How will I know I'm in labour?

What does labour feel like and how will you know when it's started?

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  • Getting ready to spot the signs of labour and birth

    Read on to be fully prepared for B-day

    As your big day approaches you'll no doubt be feeling a mixture of nerves and excitement, especially if you're a first-time mum. How will labour start? What will it feel like? When should you call your midwife or the hospital for help? We talk you through the signs that early labour is starting, plus you can read how it happened for three new mums

  • You have a 'show'

    A plug of mucus has corked your cervix during your pregnancy, and as your cervix softens and thins, the plug comes free. This 'show' is the most common early sign of labour, although not all women have one. 'It can happen on the day of labour, or a few weeks before,' says midwife Lorna Bird. 'Some women notice a bit of mucus and may not realise it's a show. It may be tinged with old blood. If the blood is bright red or greenish, call the hospital. Otherwise, just make a note of when it occurred and tell your midwife at your next appointment.'

  • My waters broke in Starbucks!

    Amanda Burney, 40, from London, explains her labour story: 'Two weeks before my due date I went to the loo and saw a 'show' on the toilet paper. It was like heavy discharge, slightly pinkish. I was quite excited, but nothing more happened for a week, which was a bit of an anti-climax. I felt a bit disappointed, and tried to get things moving by eating curries and drinking raspberry leaf tea. Then I started having mild period-type pains, which slowly got stronger. The next day my waters broke - in Starbucks, embarrassingly! We called the hospital and were told to go in.'

  • Your waters break

    A leak or gush of waters is the first sign of labour for about 15% of women. Amniotic fluid is a pale, straw-coloured liquid and smells sweet. If you're bleeding or the water isn't clear, go straight to hospital. 'If your waters break, call the hospital to let them know. You'll usually need to be examined and have a swab taken to rule out infection,' says Lorna. 'Contractions usually start within 24 to 48 hours.'

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  • My waters broke at 36 weeks

    Elisa Green, 29, from Camberley, Surrey, was having a cup of tea at her mum's: 'My waters broke when I was 36 weeks pregnant. I was at my mum's house, sitting on the sofa, drinking tea and eating cake. I started to feel as though I needed to wee, so kept popping to the toilet every five minutes. Next thing I knew, I leapt off the sofa and ran to the bathroom, where my waters went all over the floor. I rang my husband, who was working 60 miles away, and then the hospital and was told to come straight in to be checked. Contractions started about three hours later. Ella was born after 13 hours, weighing a healthy 6lb 9oz. She was obviously ready to come - even if we weren't!'

  • You have contractions

    These start as period-type pains, building in intensity. Unlike contractions in active labour, early contractions don't have a regular pattern and can go on for days. 'Many women are disappointed to find they're not in established labour, despite having painful contractions,' says Lorna. 'Quite often with a first baby, women will make their way into hospital, thinking they're in labour, but as soon as they get to the ward, the contractions stop. Contractions aren't considered regular until they're every three to five minutes and last longer than a minute. If you think you're in labour, phone your midwife or the hospital for advice, but the longer you can stay at home, the better. The key thing is to try to wait until you've been contracting regularly for a few hours, rather than rush into hospital at the first contraction.'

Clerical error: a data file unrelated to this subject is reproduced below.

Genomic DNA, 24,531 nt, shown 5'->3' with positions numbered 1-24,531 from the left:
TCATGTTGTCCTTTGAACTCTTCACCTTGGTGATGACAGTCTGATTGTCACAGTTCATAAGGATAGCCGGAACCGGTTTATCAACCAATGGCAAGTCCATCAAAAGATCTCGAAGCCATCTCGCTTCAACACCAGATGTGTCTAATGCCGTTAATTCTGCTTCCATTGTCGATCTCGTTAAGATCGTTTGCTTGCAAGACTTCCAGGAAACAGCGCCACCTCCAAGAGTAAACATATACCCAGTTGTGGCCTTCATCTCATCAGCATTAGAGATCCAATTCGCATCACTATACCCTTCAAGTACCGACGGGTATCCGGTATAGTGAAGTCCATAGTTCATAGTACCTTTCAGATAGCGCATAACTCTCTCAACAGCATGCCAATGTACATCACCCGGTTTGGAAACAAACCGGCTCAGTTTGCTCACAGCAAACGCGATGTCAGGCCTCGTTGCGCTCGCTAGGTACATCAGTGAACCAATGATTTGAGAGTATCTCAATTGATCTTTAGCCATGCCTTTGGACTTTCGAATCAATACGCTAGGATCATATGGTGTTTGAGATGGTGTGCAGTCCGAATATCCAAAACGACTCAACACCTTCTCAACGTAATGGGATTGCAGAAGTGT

• My contractions started coming really quickly

    Cara Lavocah, 36, from Croydon, sent her husband to the pub: 'The day before my due date I started getting some twinges, like a dull period pain. I assumed it would be hours before I'd go into labour, so I sent my husband to the pub. By 6pm I was rocking on my birth ball and texting him to come back! When contractions were five minutes apart we called the hospital, but the midwife advised me to take paracetamol and have a bath to ease the pain. In the bath I was in agony, so we called again and were allowed to go in. We arrived at 1am to find I was 8cm dilated!'

  • Braxton Hicks

    Not all contractions are the real thing. Braxton Hicks are 'practice' contractions, which you may feel any time after about 16 weeks. Your bump will tighten and feel rock hard, tensing for up to 30 seconds. The contractions are irregular and, unlike labour contractions,don't increase in frequency or severity. 'You'll usually feel Braxton Hicks in the last few weeks of pregnancy as the womb gets ready for labour,' says Lorna. 'They're not painful, but they'll take your breath away.'

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  • Every birth is different

    Because every woman is different, the first signs of labour can vary, as midwife Lorna Bird explains: 'The early stage, where you have a 'show', your waters break or you have contractions, can last a couple of days for a first baby, although it's usually quicker for a second. It can also stop and start, so eat, sleep and rest when you can.'

    Have a look here for more information on the first signs of labour, and ideas on how to get labour started

Last updated on 11 October 2011

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